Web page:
Photo by Alessandro Prada (CC BY-SA 2.0)
There's an old joke, variously attributed to Lenin or Stalin, about German aversion to protest. It goes like this: The Germans will never start a revolution because a revolution would require stepping on the grass.
In Paris, thousands of people were out on the streets to protest against the government's plans to reform the labour law. Trash is piling up on the streets because the waste collectors are on strike. Half of trains aren't running and lots of flights have been cancelled because engineers and pilots are refusing to work. Dockers are blocking the entrances to ports and even workers of nuclear plants have set tires ablaze. Above all, the youth are resisting tear gas and police batons.
It's beautiful. Put some hardcore electro on top of the scenes, and Paris looks like a magnificent work of emancipatory art.
But I'm stuck in Berlin. Here, everyone was glued to their TV screens watching 22 millionaires kick a ball back and forth.
The French government is trying to implement reforms which would make it easier to fire workers. It's all about increasing the bosses' "flexibility", i.e. destroying workers' job security. They want to make it easier to hire and fire at will.
These exact same reforms were passed in Germany more than 10 years ago under Gerhard Schröder's SPD government. His "Agenda 2010" introduced Hartz IV and made it way easier to hire people on a part-time and temporary basis. As a result, wages have stagnated. That's a big part of Germany's current economic miracle: Labour in Germany is really cheap.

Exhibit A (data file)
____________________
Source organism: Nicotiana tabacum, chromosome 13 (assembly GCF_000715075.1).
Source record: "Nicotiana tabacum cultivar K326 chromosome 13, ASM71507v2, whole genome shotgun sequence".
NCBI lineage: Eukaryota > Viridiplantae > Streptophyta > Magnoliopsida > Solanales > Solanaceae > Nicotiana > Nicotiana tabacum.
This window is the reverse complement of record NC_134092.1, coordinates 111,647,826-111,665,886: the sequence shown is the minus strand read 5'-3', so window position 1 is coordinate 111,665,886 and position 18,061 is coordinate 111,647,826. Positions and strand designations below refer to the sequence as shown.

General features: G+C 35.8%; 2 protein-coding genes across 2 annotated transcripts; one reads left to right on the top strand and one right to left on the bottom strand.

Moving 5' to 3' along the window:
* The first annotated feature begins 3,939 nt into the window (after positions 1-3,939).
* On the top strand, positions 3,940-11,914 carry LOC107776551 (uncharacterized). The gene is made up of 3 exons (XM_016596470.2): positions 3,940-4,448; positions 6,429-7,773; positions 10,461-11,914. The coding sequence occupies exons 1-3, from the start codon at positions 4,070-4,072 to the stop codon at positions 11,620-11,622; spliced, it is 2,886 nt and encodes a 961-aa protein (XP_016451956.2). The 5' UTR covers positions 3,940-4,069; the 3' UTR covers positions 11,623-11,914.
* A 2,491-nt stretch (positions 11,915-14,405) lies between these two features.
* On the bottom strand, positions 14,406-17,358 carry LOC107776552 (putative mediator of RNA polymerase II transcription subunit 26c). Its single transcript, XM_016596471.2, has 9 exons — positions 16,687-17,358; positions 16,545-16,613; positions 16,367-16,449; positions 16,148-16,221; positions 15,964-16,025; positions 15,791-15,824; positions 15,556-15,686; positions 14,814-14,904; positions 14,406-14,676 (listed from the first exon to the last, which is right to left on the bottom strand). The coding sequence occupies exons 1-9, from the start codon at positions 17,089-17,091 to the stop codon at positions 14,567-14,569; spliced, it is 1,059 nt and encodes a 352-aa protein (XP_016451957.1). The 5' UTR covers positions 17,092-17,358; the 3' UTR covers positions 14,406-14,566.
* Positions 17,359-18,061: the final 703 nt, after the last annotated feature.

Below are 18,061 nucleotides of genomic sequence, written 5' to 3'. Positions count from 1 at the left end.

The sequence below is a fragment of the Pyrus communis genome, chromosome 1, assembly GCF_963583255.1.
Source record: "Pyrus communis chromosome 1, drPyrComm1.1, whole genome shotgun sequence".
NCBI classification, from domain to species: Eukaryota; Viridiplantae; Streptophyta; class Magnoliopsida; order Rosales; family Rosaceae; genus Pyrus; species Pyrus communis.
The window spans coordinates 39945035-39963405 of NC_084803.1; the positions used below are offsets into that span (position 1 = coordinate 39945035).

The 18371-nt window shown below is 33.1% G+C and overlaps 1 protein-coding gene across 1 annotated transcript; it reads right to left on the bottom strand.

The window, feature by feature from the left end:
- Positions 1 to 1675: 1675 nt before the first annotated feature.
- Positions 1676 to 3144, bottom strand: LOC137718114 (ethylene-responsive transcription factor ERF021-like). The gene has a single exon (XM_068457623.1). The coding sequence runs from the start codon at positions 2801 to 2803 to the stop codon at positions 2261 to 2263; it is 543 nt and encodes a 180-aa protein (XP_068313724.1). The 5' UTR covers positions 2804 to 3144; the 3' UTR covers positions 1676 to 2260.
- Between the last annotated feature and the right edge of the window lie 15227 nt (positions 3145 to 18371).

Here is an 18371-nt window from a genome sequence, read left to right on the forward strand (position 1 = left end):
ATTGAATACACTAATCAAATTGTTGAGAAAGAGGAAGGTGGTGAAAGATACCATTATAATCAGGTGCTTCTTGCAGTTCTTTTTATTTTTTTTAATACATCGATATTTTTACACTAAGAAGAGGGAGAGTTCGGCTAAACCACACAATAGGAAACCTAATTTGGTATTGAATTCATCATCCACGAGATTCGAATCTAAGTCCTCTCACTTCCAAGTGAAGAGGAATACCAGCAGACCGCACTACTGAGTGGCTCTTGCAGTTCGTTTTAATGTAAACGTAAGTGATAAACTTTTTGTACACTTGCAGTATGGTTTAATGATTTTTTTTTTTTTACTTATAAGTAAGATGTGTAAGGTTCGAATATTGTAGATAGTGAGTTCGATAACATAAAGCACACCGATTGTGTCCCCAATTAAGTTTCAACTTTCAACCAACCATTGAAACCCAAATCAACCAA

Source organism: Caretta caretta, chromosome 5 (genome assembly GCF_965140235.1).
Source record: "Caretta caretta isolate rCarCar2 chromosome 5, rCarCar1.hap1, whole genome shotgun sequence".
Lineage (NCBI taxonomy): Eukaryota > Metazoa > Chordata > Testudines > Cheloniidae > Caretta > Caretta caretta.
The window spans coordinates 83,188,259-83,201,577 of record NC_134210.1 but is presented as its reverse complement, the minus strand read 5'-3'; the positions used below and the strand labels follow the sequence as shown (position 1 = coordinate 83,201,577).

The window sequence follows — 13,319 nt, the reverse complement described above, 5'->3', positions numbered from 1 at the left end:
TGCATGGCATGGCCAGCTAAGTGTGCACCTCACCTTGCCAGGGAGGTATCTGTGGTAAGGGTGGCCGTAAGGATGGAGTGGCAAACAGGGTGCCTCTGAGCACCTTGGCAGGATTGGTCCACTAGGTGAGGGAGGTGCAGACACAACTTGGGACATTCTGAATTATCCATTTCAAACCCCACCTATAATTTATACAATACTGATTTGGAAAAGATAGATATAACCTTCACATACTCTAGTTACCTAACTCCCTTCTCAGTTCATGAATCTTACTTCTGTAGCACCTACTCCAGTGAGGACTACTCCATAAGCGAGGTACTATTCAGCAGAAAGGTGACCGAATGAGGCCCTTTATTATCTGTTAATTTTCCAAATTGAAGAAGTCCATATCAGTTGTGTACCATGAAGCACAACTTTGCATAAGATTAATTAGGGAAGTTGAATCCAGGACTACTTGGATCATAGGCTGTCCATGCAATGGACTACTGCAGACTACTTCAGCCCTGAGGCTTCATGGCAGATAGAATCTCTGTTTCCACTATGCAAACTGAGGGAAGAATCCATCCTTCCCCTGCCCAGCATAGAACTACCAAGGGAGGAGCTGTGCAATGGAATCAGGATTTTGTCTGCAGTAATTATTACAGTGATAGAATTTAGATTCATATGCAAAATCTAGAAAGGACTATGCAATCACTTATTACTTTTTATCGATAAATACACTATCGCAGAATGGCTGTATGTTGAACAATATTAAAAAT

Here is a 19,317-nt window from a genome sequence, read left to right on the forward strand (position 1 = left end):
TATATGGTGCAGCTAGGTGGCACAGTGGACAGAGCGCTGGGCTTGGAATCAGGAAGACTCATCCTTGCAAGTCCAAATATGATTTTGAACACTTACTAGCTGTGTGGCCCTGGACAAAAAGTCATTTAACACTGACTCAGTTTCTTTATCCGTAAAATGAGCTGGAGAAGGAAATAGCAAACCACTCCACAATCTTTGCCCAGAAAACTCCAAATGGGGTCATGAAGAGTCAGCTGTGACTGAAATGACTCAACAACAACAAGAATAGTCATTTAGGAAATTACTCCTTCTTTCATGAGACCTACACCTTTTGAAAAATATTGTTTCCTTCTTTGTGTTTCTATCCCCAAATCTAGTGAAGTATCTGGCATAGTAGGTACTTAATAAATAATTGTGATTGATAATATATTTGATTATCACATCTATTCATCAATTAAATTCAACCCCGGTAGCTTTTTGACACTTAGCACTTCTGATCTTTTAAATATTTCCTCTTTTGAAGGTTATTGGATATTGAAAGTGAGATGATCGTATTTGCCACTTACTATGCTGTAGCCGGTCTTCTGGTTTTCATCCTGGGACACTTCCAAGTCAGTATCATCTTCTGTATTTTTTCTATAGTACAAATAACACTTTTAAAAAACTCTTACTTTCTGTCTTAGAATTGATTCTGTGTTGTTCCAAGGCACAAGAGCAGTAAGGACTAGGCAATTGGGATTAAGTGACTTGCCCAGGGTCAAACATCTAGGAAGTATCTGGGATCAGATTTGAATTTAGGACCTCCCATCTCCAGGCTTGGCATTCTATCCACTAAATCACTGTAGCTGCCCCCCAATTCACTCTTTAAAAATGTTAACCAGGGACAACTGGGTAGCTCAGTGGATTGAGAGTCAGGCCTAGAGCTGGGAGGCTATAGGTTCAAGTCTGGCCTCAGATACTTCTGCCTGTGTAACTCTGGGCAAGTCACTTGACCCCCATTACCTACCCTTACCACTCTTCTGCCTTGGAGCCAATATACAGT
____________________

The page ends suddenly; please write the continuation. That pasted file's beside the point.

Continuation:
Here's an interesting but little-known fact. France's unit labour costs are about 4 percent higher than Germany's. So it's not that French workers are militant because they earn less. Quite the opposite: French workers earn more because they are militant.
So all of these Germans waving flags and vomiting with pride about how well the economy is doing? They're really just proud that they don't make much money. As long as the "bread and circuses" (or in this case: beer and football matches) keep going, right?
But why are Germans so loathe to fight for their rights? I think this might be historical. Modern France was created by the glorious revolution of 1789 that swept away the ancien régime. The French people have had a number of successful revolutions. German revolutionaries, in contrast, have experienced nothing but defeats. The 1848 uprisings for democracy were crushed by Prussian militarism. The next attempt to topple the Kaiser and install a republic, in 1918, ended with a massacre of communist agitators like Rosa Luxemburg and Karl Liebknecht. German revolutionaries never had any success.
Back in 1848, German revolutionary Friedrich Engels wrote: "If the Germans just had a bit of energy, pride and courage, we could proclaim in four weeks: Long live the German republic!" The 1848 revolution was crushed. A century and a half later, I – like Lenin (or perhaps Stalin) – am doubting Germans.